1. Basic Prevention Research
NIDA recognizes the need to maximize the use of existing underutilized approaches and basic science findings for the development of innovative preventive interventions targeting the initiation and escalation of drug abuse and the prevention of drug-related HIV infection. The goal of basic prevention research is to identify and test new prevention paradigms informed by basic science. Basic science discoveries utilized in basic prevention research include findings from biological (e.g. neurobiology, stress reactivity, pubertal maturation, or physical development), psychological (e.g. emotional, behavioral, cognitive, and developmental) and social (e.g., social work, criminology, sociology, urban planning, and communications) sciences that address individual and group vulnerabilities to drug use initiation and escalation from experimentation, to occasional use, to abuse. Investigators’ efforts over the past two decades have focused on the translation of basic research to produce prevention programs with proven efficacy and effectiveness in addition to science-based prevention principles. However, much existing basic science on biological, neurobiological, psychological, and social processes and mechanisms has not been fully utilized for purposes of developing and testing innovative, potentially efficacious, drug abuse prevention interventions. Moreover, recent scientific advances have provided opportunities to integrate knowledge from diverse fields such as biochemistry, biology, biomedicine, health care policy, computational science, computer science, education, economics, engineering, geography, genetics, sociology, urban planning, informatics/information science, mathematics, neurobiology, neuroscience, and physiology.
One opportunity for basic prevention research is the translation of intervention findings into further basic science study. Because preventive intervention trials include at least one non-intervention control group, they have unique contributions to make in advancing our understanding of the mechanisms through which risk and protective factors operate, including how biological, psychological, social and environmental factors interact to influence risk or how such mechanisms operate within and across different phases of development or for groups at risk for different reasons (e.g., LGBT), or at different levels of risk (i.e., accumulated risk, chronic vs. acute). Ultimately, this research will have implications for further development of new intervention paradigms or refinement/improvement of existing programs and strategies, as well as for the natural history of problem behaviors and the effect of intervention on those behaviors.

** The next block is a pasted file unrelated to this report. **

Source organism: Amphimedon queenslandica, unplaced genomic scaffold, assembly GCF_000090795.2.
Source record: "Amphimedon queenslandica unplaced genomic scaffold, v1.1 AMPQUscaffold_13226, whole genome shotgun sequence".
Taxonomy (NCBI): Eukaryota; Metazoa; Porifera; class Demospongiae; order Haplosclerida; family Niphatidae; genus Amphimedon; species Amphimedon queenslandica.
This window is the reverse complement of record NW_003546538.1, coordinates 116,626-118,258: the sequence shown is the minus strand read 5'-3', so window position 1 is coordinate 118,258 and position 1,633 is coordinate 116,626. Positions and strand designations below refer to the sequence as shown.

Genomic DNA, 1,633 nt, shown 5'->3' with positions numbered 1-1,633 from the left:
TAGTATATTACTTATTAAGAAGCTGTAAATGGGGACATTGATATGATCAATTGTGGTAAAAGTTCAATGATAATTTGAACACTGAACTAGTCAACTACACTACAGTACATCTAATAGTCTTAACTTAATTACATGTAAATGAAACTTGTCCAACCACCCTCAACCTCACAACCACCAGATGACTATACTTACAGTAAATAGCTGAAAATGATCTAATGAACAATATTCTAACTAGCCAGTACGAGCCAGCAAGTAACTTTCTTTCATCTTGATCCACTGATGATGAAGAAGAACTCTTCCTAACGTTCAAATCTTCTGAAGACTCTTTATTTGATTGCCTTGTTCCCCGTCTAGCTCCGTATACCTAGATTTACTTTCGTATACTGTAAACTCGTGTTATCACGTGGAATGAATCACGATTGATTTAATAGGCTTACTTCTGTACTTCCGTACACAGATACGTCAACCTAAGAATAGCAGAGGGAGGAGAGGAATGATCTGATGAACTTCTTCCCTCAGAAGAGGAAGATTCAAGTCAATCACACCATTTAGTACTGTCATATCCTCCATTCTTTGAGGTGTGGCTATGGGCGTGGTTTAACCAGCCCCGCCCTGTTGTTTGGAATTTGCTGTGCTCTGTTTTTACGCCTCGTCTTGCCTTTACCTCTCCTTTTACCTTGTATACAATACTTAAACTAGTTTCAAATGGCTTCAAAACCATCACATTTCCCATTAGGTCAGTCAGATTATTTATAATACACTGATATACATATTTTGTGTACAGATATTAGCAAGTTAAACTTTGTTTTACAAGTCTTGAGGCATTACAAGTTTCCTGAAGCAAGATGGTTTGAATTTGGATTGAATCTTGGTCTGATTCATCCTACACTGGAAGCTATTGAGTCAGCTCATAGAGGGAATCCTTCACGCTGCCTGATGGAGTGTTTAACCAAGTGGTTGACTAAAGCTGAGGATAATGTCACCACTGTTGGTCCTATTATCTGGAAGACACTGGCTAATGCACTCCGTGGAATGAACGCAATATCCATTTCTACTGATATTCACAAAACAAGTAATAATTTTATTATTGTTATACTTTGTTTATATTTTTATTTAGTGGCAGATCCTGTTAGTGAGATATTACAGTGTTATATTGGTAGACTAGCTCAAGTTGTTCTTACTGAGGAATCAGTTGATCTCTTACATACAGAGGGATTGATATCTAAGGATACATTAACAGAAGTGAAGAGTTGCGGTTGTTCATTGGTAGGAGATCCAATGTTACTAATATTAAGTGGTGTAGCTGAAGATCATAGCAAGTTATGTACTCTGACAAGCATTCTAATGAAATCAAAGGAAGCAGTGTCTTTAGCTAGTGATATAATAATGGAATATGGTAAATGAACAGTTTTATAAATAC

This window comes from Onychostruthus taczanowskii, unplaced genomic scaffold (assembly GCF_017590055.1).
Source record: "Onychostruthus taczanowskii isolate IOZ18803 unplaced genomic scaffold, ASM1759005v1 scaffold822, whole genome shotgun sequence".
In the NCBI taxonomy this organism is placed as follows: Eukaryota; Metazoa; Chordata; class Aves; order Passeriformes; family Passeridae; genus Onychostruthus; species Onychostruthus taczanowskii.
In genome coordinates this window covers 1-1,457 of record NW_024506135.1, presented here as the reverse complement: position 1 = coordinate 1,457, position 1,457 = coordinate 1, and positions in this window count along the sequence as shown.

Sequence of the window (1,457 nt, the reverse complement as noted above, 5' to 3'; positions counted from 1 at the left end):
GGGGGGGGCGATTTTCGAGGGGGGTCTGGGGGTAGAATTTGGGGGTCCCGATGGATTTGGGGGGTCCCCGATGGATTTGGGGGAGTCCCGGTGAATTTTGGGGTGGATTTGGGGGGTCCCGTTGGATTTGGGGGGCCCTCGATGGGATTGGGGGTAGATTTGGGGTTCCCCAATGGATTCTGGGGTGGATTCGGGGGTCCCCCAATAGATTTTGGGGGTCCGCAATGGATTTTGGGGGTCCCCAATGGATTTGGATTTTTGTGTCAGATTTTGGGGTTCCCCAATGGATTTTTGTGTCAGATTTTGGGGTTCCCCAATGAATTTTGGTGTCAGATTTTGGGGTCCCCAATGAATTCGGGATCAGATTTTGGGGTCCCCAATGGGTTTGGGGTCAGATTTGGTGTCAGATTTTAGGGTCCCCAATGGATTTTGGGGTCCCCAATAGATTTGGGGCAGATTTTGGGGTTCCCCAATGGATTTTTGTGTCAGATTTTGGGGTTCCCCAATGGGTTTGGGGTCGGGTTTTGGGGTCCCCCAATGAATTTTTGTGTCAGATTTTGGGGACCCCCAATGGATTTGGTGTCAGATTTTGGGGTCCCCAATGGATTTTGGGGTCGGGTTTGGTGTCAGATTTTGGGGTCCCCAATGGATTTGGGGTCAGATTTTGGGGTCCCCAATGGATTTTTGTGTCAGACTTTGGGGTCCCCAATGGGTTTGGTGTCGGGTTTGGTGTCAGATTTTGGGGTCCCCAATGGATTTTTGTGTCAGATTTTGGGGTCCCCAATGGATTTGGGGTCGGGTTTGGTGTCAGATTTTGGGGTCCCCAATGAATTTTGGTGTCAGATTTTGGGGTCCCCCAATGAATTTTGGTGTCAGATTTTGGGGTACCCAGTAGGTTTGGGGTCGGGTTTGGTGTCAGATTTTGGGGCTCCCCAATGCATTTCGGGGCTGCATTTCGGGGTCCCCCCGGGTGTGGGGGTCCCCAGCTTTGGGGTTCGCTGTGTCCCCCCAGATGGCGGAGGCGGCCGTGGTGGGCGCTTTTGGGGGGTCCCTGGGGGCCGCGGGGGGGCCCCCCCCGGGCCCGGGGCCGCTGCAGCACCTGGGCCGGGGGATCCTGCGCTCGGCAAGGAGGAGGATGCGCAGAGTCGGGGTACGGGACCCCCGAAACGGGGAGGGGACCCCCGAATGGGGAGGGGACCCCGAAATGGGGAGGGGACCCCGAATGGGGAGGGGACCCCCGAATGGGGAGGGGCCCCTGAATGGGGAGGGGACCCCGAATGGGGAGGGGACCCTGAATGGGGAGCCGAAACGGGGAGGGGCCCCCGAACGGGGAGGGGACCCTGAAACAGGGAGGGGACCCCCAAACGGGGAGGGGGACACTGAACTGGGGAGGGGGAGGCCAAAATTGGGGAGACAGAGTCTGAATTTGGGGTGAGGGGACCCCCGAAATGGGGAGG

Most basic prevention science investigations are expected to be human laboratory studies or small-scale field randomized controlled trial (RCT) studies of well-defined hypotheses derived from prior research. When appropriate, researchers can propose basic research applications as stand-alone R03 applications associated with a prevention research study in its early stages.
Possible exploratory/developmental research foci include, but are not limited to:
Small-scale studies that use findings on learning styles, cognitive strategies, and neurocognitive functioning to improve or develop targeted prevention strategies.
Small-scale studies examining the interaction between emotional and cognitive responses to prevention messages to construct messages more likely to elicit appropriate responses (e.g., triggering refusal behaviors when confronted with potential drug use situations).
Secondary analyses of prevention trial data to examine understudied mediators and moderators of program effects on hypothesized primary outcome variables and on conceptually related outcomes such as sexual risk taking behaviors.
Research to discern what theoretical approaches have the greatest promise for informing intervention strategies/modalities leading to durable behavior change.
Small-scale studies using basic science research and emerging technologies to explicate under-explored mechanisms of neurobiological risk and to facilitate understanding of the biological and neurobiological effects of social, emotional, and behavioral preventive interventions.
2. Prevention Intervention Research
Research on prevention intervention programs and strategies should focus on the manipulation of presumed causal, malleable factors derived from basic prevention and other studies on the origins, pathways and mechanisms of vulnerability to drug abuse, addiction, and drug-related HIV. Even relatively modest prevention intervention research trials can address complex and varied questions on drug etiology, theory testing, mechanisms of intervention effects, process measures, fidelity measures, and implementation cost in addition to assessing short term and long term trial outcomes.